Judge Charles Pickering was a long-serving board member of Alliance Defending Freedom.
'We Are Radicals'
Though ALEC claims its emphasis is on economic issues, the group has been a member of ADF since at least 2018. ALEC's evangelical roots run deep. Its founder, Paul Weyrich, was an evangelical Christian who once led efforts against pornography and for school prayer.
Weyrich developed a close friendship with Republican Mississippi Congressman Trent Lott (later a powerful senator), who helped him found the "Conservative Lunch Club of Capitol Hill," where he and fellow believers plotted a new kind of conservatism.
"We are different from previous generations of conservatives. We are no longer working to preserve the status quo. We are radicals, working to overturn the present power structure of the country," The New Republic reported him telling a group of Republicans in 1973.
In the decades since, ALEC has helped push a number of controversial policies, like "Right to Work" laws that undermine union strength, and "three strikes" laws that led U.S. incarceration rates to skyrocket, while proving to be a boon for the private prison industry.
Publicly, ALEC has advocated for some modest criminal-justice reform bills in recent years, including some that Mississippi legislators passed and Gov. Bryant signed into law.
In other instances, ALEC has pushed for laws meant to maximize corporate profits and lower their costs by cutting regulations (like environmental ones). ALEC has repeatedly pushed laws intended to dilute public-worker unions. ALEC was a key proponent of "Right to Work" legislation, which eroded workers' protections in states across the country, including Mississippi, under the guise of boosting workers' rights.
Tax Cuts for Corporations, Hikes for Working People
In 2016, when Mississippi's conservative lawmakers were working to pass the ALEC-backed corporate franchise tax cut, they brought economist Nicole Kaeding in as an "expert" witness. She works for the Tax Foundation which, like ALEC, is heavily bankrolled by the Koch family.
Kaeding said the tax cuts would be good because she considers corporate taxes the "most harmful for growth," the Sun Herald reported in 2016. She admitted that those tax cuts would not pay for themselves, though. Mississippi lawmakers ought to supplement corporate tax cuts, she said, by increasing "consumption taxes." She specifically recommended that legislators ought to increase the gas tax, eliminate sales tax holidays, and charge taxes on services provided by doctors and lawyers.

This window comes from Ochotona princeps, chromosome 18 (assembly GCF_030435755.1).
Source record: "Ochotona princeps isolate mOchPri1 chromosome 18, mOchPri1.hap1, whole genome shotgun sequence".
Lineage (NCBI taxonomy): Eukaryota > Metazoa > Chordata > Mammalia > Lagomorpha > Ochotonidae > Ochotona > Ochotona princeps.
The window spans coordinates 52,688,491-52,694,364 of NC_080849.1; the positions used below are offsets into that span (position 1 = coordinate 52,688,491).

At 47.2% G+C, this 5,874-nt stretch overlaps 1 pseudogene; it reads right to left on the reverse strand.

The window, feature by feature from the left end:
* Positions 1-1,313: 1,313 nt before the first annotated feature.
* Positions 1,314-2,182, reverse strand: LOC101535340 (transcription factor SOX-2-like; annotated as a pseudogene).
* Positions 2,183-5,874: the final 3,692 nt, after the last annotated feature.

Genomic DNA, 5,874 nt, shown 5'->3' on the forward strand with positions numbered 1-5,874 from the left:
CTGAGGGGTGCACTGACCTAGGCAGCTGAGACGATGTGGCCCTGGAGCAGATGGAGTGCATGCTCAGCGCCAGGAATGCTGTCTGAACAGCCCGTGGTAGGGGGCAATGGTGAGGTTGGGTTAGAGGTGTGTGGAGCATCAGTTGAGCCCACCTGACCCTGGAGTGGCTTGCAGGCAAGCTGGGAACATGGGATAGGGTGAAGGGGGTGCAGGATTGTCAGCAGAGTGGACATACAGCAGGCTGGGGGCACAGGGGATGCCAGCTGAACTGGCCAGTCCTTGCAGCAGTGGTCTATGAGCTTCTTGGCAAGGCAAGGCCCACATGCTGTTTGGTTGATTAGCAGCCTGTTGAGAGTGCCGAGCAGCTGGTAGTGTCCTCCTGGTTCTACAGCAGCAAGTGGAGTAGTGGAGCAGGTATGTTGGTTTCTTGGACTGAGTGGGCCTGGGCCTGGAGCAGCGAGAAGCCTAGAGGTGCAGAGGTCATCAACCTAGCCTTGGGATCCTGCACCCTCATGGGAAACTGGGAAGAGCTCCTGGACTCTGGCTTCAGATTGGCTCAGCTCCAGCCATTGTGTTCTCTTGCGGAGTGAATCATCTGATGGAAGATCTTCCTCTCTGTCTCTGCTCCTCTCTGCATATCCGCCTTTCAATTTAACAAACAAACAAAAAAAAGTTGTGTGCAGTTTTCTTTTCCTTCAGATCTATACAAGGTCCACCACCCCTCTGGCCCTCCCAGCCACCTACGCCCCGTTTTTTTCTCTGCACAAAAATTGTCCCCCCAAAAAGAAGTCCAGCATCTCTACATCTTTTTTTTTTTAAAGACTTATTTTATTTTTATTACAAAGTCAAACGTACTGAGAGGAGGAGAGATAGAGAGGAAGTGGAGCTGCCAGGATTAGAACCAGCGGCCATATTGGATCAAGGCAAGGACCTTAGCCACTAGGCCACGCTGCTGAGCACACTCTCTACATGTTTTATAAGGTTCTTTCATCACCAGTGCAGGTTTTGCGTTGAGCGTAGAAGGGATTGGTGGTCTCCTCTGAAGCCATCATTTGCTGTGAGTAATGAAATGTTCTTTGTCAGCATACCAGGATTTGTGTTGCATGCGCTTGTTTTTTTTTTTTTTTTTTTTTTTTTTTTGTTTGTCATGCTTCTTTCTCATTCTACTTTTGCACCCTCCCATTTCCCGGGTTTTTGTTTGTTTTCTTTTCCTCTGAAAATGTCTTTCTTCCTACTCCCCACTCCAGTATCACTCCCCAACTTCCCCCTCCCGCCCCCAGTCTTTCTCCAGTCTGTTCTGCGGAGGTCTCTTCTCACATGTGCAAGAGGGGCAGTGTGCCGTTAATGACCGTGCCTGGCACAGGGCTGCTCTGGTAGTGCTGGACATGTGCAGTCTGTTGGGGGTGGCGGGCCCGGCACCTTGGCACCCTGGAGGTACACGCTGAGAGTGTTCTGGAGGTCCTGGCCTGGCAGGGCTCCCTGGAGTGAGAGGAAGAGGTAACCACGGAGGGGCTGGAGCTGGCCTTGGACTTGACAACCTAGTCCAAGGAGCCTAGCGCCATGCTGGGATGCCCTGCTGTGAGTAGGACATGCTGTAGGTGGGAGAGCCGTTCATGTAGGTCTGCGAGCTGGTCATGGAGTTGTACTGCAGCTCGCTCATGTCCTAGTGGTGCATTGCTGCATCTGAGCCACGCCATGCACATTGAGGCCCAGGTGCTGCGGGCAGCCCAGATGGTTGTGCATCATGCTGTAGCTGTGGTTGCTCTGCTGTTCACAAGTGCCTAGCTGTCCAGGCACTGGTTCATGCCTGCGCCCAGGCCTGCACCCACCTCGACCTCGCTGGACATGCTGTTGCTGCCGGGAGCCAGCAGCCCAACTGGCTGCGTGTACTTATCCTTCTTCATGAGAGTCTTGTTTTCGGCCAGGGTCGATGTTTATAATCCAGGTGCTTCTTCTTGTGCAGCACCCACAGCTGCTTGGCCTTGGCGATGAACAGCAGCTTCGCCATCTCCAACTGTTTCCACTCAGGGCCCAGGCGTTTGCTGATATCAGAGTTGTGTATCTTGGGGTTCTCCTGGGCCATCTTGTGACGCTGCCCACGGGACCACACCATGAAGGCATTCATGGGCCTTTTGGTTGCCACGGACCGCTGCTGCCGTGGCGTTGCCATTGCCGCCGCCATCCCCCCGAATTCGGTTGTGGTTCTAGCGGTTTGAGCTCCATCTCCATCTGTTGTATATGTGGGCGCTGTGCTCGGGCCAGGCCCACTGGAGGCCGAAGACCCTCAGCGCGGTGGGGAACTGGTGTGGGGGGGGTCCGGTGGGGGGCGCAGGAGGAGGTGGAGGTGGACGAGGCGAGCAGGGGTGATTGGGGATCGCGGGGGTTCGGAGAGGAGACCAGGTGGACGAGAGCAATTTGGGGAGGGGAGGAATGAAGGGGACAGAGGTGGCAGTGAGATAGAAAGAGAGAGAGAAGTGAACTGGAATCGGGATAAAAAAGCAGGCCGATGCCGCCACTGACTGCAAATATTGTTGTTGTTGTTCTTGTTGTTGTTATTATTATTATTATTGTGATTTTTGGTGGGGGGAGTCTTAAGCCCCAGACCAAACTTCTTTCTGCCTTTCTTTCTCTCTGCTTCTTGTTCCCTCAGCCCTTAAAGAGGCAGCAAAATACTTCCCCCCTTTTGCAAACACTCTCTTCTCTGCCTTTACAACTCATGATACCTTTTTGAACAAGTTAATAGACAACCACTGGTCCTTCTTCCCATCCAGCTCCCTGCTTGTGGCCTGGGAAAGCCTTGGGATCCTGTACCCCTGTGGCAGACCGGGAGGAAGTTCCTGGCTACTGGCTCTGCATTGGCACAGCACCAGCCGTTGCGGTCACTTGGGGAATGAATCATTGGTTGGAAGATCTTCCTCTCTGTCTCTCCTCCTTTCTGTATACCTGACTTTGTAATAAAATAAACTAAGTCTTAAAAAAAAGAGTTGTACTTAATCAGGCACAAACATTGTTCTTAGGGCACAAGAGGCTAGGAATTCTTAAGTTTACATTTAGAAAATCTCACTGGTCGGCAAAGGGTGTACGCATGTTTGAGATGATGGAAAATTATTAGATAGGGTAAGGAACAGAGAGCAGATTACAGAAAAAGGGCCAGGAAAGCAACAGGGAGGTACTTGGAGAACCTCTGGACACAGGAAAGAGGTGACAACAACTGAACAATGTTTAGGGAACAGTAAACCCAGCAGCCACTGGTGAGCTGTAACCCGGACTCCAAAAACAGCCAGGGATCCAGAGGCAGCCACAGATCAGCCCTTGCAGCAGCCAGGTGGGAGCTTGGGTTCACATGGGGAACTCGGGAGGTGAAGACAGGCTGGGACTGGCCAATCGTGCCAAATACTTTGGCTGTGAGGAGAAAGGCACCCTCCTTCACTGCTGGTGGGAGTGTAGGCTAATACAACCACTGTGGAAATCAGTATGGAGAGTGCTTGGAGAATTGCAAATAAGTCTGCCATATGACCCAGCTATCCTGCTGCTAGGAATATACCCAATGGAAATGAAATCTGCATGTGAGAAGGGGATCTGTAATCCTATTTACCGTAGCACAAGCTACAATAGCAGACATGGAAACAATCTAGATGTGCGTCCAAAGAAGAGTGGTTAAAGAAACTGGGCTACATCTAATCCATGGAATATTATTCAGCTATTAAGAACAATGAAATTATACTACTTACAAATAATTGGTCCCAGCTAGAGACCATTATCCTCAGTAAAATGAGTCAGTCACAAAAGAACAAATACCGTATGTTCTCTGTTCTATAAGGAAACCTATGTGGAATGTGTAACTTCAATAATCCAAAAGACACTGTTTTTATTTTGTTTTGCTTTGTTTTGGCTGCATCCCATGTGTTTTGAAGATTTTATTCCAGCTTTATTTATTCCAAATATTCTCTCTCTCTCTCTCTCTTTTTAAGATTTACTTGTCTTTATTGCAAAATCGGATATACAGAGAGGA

The Sun Herald reported that Gunn "applauded" Kaeding's testimony, saying she had "confirmed and affirmed many of the decisions we've made." So far, the Legislature has not implemented those recommendations.
In some of its official education material, the IRS defines the kinds of service taxes Kaeding recommended as "regressive taxes," because "such a tax causes lower-income groups to pay a greater proportion of their income than higher-income groups pay."
ALEC did not respond to requests for comment for this story on Friday morning.
'Angry White Men Controlled by Industry'
In a Dec. 4 press release, ALEC's outgoing national chairman, South Carolina Rep. Alan Clemons, described the organization as "a wellspring of learning of, by and for legislators,"
"Our constituents deserve the best ideas to increase opportunity, and, as legislators, it is incumbent upon each of us to seek ongoing education so that we may better serve our communities," he said.
But last year, Democratic Georgia Sen. Nan Orrock, a former ALEC member, told an 11Alive investigative reporting team in Atlanta that ALEC is nothing more than "a corporate bill mill" run by "a group of angry white men controlled by industry, not legislators."
"They're cranking out legislation and putting it in the hands of legislators to go back and file it," Nann said in that 2018 interview. "There are votes taken that have the corporate folks at the same table voting with the legislators on which bills to pick. And that at its core just screams out, 'inappropriate.'"